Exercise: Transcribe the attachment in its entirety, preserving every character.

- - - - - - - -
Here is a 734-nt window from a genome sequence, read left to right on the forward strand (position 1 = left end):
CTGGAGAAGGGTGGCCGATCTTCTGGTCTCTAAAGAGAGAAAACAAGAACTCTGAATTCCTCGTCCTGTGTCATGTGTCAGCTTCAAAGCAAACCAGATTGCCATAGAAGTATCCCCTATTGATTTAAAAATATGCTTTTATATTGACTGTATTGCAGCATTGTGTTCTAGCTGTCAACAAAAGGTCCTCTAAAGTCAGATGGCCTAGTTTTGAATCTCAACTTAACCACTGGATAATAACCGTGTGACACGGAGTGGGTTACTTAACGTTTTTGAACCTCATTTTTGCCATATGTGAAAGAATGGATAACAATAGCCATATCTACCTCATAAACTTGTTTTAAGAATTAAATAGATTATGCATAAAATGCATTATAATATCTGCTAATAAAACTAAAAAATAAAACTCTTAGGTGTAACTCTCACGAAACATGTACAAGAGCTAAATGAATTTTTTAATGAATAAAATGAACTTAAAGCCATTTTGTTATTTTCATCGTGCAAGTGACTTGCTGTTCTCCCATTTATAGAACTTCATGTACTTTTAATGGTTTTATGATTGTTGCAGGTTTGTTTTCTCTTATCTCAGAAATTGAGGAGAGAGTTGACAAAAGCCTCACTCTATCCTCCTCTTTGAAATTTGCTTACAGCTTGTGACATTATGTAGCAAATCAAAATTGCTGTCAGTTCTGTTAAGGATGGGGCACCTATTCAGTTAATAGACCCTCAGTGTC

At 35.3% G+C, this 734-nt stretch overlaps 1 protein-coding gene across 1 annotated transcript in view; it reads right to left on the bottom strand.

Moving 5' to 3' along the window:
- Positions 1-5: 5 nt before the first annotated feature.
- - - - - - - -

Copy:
Here is a 734-nt window from a genome sequence, read left to right on the forward strand (position 1 = left end):
CTGGAGAAGGGTGGCCGATCTTCTGGTCTCTAAAGAGAGAAAACAAGAACTCTGAATTCCTCGTCCTGTGTCATGTGTCAGCTTCAAAGCAAACCAGATTGCCATAGAAGTATCCCCTATTGATTTAAAAATATGCTTTTATATTGACTGTATTGCAGCATTGTGTTCTAGCTGTCAACAAAAGGTCCTCTAAAGTCAGATGGCCTAGTTTTGAATCTCAACTTAACCACTGGATAATAACCGTGTGACACGGAGTGGGTTACTTAACGTTTTTGAACCTCATTTTTGCCATATGTGAAAGAATGGATAACAATAGCCATATCTACCTCATAAACTTGTTTTAAGAATTAAATAGATTATGCATAAAATGCATTATAATATCTGCTAATAAAACTAAAAAATAAAACTCTTAGGTGTAACTCTCACGAAACATGTACAAGAGCTAAATGAATTTTTTAATGAATAAAATGAACTTAAAGCCATTTTGTTATTTTCATCGTGCAAGTGACTTGCTGTTCTCCCATTTATAGAACTTCATGTACTTTTAATGGTTTTATGATTGTTGCAGGTTTGTTTTCTCTTATCTCAGAAATTGAGGAGAGAGTTGACAAAAGCCTCACTCTATCCTCCTCTTTGAAATTTGCTTACAGCTTGTGACATTATGTAGCAAATCAAAATTGCTGTCAGTTCTGTTAAGGATGGGGCACCTATTCAGTTAATAGACCCTCAGTGTC

At 35.3% G+C, this 734-nt stretch overlaps 1 protein-coding gene across 1 annotated transcript in view; it reads right to left on the bottom strand.

Moving 5' to 3' along the window:
- Positions 1-5: 5 nt before the first annotated feature.